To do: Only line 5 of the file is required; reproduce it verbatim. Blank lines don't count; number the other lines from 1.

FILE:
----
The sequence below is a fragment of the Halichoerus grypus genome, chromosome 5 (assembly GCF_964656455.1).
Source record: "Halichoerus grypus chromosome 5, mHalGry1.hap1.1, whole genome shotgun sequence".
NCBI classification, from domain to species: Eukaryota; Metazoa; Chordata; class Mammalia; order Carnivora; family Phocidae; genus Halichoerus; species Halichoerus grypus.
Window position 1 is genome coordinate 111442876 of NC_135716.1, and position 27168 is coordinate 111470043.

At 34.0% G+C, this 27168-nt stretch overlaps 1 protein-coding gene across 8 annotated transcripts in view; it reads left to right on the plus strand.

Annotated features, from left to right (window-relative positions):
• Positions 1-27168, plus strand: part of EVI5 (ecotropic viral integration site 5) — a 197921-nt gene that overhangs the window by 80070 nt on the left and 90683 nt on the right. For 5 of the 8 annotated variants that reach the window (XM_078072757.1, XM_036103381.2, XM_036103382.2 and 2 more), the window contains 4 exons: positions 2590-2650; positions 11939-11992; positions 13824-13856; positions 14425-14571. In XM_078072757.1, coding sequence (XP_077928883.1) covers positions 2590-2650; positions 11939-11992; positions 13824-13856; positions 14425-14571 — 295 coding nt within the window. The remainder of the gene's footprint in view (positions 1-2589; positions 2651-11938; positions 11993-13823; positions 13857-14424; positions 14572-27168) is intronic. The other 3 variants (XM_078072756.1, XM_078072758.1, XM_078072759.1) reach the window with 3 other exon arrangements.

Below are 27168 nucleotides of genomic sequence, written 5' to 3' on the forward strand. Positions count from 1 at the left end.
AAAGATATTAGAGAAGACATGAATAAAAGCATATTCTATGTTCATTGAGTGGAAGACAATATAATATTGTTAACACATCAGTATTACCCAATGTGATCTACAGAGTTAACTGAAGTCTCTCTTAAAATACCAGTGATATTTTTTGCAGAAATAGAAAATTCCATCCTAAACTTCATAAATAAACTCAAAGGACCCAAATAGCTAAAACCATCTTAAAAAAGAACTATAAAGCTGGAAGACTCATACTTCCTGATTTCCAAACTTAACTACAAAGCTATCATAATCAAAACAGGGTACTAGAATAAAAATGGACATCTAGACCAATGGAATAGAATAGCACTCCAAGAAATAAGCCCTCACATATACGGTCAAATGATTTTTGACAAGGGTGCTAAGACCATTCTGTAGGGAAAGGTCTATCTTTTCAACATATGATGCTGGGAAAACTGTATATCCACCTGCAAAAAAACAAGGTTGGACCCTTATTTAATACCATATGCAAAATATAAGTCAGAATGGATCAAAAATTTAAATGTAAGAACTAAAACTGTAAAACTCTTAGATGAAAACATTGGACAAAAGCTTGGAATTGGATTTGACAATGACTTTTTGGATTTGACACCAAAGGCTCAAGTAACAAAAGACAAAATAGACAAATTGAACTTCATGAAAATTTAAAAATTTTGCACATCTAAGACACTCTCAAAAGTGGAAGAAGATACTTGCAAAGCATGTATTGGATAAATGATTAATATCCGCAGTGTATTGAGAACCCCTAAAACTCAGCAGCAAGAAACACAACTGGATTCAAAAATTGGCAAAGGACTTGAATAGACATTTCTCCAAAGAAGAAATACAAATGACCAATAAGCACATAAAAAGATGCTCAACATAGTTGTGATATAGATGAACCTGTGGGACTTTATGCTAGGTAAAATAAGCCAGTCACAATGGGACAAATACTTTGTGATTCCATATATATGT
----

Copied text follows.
At 34.0% G+C, this 27168-nt stretch overlaps 1 protein-coding gene across 8 annotated transcripts in view; it reads left to right on the plus strand.